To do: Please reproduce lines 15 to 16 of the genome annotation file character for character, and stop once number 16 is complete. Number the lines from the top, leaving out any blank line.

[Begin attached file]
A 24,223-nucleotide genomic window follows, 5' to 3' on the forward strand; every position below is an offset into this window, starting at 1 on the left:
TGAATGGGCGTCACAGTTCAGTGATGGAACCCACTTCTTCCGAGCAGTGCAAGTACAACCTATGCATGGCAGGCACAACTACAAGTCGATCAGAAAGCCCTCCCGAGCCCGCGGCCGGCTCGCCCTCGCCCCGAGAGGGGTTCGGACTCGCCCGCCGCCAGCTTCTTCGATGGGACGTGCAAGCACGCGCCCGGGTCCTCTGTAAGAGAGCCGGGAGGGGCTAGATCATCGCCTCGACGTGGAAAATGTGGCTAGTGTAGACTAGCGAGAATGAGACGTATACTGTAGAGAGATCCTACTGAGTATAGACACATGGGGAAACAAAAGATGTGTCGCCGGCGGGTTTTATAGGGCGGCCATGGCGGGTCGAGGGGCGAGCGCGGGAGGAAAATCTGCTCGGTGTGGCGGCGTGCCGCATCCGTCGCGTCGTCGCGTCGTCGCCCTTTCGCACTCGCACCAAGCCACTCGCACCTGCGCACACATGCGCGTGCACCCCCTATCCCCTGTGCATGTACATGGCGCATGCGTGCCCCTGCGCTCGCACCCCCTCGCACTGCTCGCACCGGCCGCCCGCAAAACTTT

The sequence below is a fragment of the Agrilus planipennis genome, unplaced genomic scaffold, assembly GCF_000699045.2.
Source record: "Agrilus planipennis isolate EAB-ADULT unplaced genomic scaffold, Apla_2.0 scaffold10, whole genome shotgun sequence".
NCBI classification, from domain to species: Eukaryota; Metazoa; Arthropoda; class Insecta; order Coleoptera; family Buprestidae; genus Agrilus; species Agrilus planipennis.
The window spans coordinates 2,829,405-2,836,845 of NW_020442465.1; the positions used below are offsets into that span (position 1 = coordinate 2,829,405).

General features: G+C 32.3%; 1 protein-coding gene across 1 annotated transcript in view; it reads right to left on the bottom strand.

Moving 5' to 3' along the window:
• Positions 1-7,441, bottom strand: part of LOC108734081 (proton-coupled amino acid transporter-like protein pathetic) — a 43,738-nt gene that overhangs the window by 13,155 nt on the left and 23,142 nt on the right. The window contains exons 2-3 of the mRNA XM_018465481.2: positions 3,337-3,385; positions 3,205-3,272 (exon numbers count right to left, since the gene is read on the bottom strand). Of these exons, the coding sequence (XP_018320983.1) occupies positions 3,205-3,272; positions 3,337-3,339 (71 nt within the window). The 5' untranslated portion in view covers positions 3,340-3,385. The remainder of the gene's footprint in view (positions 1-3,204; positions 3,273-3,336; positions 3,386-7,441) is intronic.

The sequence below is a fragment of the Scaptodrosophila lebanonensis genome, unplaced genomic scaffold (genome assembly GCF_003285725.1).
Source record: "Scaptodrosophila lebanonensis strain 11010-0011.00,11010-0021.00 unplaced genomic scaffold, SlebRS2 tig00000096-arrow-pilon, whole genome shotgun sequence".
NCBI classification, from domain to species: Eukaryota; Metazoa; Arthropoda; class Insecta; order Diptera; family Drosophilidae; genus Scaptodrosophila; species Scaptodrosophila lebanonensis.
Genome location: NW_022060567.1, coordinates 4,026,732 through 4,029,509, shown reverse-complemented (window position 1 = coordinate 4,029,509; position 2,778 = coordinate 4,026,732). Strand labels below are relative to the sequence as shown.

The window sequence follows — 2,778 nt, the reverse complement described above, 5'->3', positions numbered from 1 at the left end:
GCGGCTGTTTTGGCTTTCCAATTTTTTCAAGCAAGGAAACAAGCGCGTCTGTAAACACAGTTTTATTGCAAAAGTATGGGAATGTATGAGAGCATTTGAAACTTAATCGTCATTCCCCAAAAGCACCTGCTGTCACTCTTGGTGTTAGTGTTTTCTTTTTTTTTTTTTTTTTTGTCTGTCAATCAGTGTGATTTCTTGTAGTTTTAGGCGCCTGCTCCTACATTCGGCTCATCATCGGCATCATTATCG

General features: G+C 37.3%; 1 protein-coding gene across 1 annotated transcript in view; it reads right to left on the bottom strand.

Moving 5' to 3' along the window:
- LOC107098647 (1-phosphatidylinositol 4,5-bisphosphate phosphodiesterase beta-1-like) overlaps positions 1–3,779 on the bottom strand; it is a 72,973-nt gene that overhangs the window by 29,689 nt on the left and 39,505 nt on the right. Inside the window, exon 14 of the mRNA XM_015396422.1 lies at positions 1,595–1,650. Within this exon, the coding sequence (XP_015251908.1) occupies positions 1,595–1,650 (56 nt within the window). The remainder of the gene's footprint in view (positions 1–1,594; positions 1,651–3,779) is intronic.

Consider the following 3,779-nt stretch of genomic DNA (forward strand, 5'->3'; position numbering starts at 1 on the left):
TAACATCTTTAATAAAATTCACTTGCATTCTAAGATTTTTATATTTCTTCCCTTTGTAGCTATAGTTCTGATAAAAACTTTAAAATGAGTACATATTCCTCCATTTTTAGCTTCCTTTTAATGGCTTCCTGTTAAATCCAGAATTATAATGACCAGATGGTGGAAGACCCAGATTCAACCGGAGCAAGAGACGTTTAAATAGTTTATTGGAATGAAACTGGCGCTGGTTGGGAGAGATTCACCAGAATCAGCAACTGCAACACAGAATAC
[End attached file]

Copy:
GCGGCTGTTTTGGCTTTCCAATTTTTTCAAGCAAGGAAACAAGCGCGTCTGTAAACACAGTTTTATTGCAAAAGTATGGGAATGTATGAGAGCATTTGAAACTTAATCGTCATTCCCCAAAAGCACCTGCTGTCACTCTTGGTGTTAGTGTTTTCTTTTTTTTTTTTTTTTTTGTCTGTCAATCAGTGTGATTTCTTGTAGTTTTAGGCGCCTGCTCCTACATTCGGCTCATCATCGGCATCATTATCG

General features: G+C 37.3%; 1 protein-coding gene across 1 annotated transcript in view; it reads right to left on the bottom strand.